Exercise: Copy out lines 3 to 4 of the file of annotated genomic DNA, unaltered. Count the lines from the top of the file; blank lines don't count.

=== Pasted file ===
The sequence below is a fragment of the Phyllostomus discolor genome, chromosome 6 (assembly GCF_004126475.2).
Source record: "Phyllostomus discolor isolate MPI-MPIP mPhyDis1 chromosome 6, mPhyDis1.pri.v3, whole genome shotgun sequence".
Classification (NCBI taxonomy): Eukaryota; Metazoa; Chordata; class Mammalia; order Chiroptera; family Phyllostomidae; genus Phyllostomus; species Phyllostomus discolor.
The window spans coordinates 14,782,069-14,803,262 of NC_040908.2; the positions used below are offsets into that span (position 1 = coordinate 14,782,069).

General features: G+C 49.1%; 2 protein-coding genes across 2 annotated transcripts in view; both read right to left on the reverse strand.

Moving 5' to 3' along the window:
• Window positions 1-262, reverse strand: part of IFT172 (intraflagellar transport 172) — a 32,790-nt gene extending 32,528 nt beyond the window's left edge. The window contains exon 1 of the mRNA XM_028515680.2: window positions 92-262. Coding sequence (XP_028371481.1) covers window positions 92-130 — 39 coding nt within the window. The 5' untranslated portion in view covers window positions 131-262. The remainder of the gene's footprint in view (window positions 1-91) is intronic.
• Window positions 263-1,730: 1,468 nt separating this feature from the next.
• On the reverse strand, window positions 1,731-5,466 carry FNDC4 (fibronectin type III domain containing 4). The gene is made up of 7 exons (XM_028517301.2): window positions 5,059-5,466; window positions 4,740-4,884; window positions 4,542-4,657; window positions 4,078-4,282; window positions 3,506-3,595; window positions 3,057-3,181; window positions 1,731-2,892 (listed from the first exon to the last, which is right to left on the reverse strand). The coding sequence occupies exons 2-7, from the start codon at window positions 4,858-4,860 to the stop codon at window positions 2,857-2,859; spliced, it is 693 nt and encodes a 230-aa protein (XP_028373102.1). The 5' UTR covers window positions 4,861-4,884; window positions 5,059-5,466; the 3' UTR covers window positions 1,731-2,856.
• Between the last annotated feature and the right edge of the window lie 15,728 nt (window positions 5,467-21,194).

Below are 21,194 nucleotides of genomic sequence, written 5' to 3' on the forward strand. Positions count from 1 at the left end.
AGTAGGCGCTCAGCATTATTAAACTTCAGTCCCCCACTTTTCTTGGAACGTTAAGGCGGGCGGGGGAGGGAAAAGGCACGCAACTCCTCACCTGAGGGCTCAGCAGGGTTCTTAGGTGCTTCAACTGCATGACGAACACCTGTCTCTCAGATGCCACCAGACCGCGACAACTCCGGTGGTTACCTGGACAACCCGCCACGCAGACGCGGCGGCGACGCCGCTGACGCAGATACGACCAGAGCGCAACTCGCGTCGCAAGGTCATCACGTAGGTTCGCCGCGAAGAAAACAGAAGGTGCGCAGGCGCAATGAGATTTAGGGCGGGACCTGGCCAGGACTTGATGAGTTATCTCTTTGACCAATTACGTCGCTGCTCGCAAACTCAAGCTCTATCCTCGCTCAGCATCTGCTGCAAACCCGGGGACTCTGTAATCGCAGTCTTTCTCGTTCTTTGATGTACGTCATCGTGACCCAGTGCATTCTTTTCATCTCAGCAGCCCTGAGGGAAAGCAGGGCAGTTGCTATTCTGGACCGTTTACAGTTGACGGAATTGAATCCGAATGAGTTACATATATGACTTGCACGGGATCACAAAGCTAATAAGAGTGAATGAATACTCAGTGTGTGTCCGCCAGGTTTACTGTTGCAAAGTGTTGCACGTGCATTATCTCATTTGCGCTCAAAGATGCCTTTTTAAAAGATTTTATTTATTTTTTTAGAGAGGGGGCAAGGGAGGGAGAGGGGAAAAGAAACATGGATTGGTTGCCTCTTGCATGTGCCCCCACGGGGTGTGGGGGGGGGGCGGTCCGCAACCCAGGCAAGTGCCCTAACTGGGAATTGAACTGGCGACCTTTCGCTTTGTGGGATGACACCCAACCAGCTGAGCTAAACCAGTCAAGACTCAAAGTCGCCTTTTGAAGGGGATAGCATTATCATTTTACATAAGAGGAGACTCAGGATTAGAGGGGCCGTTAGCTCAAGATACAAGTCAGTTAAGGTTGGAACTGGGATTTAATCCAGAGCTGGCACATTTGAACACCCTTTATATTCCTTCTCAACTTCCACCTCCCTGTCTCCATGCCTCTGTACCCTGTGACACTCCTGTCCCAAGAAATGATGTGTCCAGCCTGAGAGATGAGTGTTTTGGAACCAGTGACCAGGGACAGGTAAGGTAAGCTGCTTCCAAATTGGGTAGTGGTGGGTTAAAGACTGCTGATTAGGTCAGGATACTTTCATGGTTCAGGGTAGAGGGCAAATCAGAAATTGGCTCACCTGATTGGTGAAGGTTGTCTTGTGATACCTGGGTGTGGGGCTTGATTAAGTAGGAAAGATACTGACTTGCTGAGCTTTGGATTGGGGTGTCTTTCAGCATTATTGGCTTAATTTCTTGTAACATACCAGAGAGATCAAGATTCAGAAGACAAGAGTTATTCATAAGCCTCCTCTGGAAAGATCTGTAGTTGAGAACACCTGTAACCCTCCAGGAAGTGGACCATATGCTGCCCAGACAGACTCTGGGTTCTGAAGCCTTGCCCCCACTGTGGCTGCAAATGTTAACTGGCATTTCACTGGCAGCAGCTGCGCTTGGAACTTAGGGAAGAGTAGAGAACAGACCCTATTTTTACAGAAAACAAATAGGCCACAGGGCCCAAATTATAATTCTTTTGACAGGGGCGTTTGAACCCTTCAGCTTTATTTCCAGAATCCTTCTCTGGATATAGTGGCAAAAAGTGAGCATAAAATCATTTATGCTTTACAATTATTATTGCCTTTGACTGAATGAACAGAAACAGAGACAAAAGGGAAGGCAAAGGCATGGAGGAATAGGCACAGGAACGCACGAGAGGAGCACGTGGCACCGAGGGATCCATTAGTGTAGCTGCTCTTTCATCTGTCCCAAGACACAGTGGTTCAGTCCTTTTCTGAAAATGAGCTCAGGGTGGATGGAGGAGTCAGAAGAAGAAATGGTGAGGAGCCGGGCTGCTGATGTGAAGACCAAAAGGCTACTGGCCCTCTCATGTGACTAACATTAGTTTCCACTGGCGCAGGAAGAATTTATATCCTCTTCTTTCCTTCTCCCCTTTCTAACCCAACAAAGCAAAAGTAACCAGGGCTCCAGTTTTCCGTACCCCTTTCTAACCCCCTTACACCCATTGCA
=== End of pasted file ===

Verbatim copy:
Classification (NCBI taxonomy): Eukaryota; Metazoa; Chordata; class Mammalia; order Chiroptera; family Phyllostomidae; genus Phyllostomus; species Phyllostomus discolor.
The window spans coordinates 14,782,069-14,803,262 of NC_040908.2; the positions used below are offsets into that span (position 1 = coordinate 14,782,069).